Aidan Nichols OP speaks to the FiF Assembly 2002
Right reverend bishops, reverend fathers and sisters, ladies and gentlemen, brothers and sisters in Jesus Christ: it is a great honour for me to be invited to say a few words to your gathering today.
When I joined the Study Group on Women in the Episcopate I described myself as on a steep learning curve, and that has not ceased to be the case. I was struck from the first by the determination of Forward in Faith members as well as by the theological articulateness which comes from having to re-assess a Church identity. So the first thing I would like to do is to thank you for the witness you give – in what is often, I now know, a rather conflictual situation. It is a witness to the sacramental economy of the Church as that has been inherited through the apostles from our Lord.
The issue confronting us is not some form of cussed, ‘last ditch’ opposition to political correctness but obedience to the Word of God. The Word incarnate has already chosen how he wills to mediate himself in his Church-body. That is attested by the constant practice of the Church. The Holy See has made itself the mirror of that practice not only in the doctrinal statements of 1993 and 1994, but in juridical fashion a decade earlier, in 1983, in canons which clearly state the invalidity, and not merely the illiceity, of the insertion of women into the priestly office. The Lord wants his high priestly initiative of salvation to be embodied in the gender where he himself took flesh, for the sake of his Spouse, his Bride – she who, through his grace, will never cease to respond to his redemptive love and to bear fruit from it. These gender symbolics of the Christian priesthood vis-à-vis the virgin mother Church are not something we can abandon without the entire symbolic structure of the saving revelation unravelling. Naturally enough, popular opinion in civil society fails to understand this. So your stand entails not only fidelity but also courage.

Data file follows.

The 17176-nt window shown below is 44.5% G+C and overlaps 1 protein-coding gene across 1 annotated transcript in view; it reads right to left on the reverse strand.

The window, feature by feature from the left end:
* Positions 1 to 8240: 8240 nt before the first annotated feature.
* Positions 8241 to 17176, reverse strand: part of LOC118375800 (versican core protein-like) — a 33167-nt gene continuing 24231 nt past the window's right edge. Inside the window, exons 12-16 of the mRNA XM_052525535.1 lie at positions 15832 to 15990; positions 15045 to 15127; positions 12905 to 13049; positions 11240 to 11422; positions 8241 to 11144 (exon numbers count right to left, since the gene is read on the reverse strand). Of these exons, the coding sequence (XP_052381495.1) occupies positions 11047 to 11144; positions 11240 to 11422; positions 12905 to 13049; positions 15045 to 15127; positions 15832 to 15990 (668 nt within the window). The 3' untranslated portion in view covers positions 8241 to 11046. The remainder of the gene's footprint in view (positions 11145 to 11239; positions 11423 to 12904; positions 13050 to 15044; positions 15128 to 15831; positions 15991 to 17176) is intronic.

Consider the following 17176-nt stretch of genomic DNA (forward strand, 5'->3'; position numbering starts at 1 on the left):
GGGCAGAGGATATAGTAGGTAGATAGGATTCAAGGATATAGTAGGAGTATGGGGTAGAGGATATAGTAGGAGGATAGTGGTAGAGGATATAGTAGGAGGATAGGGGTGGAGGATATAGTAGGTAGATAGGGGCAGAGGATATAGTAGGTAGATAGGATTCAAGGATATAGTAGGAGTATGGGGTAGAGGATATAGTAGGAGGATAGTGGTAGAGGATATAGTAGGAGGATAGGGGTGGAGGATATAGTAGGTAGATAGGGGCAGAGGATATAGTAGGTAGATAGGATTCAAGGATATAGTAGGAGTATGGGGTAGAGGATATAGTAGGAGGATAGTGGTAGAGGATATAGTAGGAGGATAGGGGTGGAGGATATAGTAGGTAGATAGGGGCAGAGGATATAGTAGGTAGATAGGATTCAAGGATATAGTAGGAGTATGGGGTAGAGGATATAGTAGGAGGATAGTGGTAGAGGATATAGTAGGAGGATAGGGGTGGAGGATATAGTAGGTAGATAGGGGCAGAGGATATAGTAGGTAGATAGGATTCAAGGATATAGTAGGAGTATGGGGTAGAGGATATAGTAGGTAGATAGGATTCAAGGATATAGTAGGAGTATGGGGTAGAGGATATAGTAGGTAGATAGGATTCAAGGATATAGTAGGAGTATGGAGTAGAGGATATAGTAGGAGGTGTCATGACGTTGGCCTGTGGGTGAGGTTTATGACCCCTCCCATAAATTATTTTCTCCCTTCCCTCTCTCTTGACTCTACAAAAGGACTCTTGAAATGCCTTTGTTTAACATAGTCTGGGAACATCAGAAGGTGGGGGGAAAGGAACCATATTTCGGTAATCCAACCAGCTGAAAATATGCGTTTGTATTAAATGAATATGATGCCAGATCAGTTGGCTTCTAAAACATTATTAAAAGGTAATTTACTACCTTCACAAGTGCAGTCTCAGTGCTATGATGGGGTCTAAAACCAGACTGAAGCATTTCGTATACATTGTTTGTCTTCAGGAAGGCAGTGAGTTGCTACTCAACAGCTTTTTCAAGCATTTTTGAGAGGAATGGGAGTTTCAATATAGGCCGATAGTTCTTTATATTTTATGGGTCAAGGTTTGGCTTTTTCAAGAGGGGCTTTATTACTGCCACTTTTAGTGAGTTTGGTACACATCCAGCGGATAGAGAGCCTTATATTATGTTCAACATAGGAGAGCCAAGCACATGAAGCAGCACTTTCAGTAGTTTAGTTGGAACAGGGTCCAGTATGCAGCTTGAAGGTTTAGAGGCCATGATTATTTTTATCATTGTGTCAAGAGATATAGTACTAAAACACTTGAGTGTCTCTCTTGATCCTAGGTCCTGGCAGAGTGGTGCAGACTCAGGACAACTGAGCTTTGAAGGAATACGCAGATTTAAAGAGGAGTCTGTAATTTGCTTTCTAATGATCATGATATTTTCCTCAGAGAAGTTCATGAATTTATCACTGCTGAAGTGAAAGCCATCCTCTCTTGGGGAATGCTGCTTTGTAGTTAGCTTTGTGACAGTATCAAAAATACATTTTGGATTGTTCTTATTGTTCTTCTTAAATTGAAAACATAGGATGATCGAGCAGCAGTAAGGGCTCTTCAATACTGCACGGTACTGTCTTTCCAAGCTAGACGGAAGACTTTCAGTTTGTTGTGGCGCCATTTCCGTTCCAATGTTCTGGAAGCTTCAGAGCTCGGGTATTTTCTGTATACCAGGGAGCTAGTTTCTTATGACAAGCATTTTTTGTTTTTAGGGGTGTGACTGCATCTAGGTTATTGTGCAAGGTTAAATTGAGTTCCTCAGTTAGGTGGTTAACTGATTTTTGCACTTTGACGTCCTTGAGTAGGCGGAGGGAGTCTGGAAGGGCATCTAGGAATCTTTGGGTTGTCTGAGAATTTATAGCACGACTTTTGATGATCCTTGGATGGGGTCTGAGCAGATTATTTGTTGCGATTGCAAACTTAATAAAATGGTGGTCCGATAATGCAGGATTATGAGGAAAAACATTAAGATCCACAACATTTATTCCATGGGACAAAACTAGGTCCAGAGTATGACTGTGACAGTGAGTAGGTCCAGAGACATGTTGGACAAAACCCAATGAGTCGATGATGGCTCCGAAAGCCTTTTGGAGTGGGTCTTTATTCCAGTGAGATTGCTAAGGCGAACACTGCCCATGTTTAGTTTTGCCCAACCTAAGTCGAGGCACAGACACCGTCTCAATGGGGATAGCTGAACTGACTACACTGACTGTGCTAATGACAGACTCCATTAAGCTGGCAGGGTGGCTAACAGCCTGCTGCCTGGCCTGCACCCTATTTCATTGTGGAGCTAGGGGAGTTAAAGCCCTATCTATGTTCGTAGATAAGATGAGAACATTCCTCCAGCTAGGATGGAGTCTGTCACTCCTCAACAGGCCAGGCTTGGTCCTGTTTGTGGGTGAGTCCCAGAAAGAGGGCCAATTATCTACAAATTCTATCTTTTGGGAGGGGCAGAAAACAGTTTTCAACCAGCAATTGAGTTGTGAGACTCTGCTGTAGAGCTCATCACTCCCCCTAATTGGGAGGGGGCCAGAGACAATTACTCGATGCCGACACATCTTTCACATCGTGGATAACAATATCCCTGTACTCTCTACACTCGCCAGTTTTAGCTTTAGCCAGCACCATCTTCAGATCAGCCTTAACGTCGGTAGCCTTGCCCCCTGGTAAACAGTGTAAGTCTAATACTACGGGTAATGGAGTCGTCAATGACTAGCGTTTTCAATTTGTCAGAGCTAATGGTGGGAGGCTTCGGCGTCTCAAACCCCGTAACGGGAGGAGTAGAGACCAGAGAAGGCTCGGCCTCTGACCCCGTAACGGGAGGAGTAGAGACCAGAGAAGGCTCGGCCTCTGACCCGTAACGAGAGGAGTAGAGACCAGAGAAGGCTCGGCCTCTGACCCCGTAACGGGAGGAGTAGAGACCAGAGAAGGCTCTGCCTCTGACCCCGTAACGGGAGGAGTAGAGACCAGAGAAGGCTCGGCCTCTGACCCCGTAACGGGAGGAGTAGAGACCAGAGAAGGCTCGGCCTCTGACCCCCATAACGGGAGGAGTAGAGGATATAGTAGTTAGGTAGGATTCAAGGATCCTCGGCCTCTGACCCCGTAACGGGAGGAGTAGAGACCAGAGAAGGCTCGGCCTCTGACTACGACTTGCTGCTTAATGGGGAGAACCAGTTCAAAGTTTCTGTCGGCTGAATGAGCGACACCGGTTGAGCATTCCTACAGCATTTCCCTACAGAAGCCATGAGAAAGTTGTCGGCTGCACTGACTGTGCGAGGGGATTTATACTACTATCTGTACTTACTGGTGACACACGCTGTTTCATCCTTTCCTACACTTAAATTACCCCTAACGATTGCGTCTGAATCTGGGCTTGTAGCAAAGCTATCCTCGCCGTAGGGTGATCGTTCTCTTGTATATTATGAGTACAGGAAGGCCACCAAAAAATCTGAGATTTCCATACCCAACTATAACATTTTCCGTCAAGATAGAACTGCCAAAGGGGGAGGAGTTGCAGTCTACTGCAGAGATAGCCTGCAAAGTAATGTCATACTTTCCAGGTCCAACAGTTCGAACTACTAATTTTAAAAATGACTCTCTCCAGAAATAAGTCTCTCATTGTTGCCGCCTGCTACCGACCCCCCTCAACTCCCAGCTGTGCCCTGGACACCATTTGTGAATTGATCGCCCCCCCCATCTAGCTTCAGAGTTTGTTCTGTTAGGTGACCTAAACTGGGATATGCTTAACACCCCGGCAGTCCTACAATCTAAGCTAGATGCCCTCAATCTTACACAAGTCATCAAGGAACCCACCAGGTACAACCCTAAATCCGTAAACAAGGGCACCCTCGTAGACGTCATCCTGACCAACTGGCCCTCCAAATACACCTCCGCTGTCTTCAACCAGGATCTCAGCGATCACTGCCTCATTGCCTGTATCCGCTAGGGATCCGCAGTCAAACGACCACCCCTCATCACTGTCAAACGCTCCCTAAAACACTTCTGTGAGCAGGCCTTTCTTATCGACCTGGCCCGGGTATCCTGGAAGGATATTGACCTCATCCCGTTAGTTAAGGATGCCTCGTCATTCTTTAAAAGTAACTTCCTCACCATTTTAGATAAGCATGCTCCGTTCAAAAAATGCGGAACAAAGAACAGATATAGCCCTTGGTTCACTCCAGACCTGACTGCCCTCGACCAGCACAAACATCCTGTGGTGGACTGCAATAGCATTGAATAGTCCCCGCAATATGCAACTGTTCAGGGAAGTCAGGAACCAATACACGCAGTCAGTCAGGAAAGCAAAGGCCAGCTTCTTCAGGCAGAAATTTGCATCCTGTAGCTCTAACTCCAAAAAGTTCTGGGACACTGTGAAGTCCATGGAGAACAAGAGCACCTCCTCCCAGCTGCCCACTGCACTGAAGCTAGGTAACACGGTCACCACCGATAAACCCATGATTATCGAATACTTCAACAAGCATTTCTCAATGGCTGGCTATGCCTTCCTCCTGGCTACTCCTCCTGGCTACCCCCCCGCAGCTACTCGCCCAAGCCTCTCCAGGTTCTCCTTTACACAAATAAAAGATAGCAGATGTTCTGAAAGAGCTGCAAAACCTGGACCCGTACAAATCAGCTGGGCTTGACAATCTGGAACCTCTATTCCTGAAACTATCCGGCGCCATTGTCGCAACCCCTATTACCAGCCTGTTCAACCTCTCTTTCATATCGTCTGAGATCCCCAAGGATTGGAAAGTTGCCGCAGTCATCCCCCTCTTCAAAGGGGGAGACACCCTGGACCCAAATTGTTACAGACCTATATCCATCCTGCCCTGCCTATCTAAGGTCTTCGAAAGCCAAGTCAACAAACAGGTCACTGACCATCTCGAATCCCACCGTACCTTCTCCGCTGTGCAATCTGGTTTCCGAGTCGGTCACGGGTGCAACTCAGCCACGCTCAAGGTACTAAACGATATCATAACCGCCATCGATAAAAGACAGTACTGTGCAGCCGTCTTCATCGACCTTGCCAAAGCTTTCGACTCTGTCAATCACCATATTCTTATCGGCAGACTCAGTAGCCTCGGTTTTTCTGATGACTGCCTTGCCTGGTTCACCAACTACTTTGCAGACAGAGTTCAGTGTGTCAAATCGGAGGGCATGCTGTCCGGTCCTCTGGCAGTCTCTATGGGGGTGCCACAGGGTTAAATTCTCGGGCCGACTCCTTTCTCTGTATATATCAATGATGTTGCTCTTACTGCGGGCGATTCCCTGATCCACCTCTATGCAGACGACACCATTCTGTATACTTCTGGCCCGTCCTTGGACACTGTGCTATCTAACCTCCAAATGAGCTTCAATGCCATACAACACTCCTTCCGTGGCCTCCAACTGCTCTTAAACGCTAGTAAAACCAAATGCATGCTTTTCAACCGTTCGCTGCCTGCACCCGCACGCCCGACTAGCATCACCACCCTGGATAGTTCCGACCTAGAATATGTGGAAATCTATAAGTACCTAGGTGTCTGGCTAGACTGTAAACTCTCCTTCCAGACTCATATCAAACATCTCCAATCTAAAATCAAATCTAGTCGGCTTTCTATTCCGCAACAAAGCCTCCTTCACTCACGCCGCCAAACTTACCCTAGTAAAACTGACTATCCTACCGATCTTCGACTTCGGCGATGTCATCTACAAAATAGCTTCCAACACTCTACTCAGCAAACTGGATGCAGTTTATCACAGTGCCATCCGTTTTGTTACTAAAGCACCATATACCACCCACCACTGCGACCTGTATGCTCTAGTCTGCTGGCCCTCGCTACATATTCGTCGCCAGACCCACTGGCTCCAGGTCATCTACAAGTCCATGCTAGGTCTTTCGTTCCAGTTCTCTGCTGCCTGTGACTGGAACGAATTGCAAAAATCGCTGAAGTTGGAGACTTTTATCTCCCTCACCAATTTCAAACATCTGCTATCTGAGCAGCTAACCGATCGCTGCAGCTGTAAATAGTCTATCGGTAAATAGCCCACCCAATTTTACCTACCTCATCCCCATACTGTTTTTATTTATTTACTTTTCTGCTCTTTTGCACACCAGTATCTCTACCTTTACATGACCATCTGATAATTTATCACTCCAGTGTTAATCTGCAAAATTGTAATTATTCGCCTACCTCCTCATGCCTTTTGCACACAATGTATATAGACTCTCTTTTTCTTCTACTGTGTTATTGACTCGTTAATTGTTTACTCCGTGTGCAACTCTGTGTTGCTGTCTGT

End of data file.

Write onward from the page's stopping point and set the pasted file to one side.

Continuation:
The Great Tradition
That stand, however, would not make complete sense unless it formed part of a wider movement to recover and maintain the Great Tradition, the Paradosis of apostolic Christendom, it its fulness, in matters of faith and morals as a whole. The unity of Catholic Christianity is the unity of a face. In a face no one feature can be changed without altering the cast of all the rest. Contemporary orthodox-minded Roman Catholics look with admiration at those Anglican divines who, in various historical periods, sought to restore the authentic portrait of the Church and the faith of the Church.
One thinks for example of Thomas Ken and John Keble as well as, closer to our own day, Gregory Dix and Eric Mascall. These are separated doctors in whom the Church of Rome can recognize the overwhelming preponderance of the apostolic patrimony she has received. Your task is now not only the negative one of defending their work but the positive one of completing it. The Decree on Ecumenism of the Second Vatican Council makes this clear. The purpose of the Ecumenical Movement is not to arrive at a lowest common denominator Christianity. It is to restore the integrity of Christendom on the basis of the total revelation given to the Church by Christ and daily rendered a living reality by the Holy Spirit.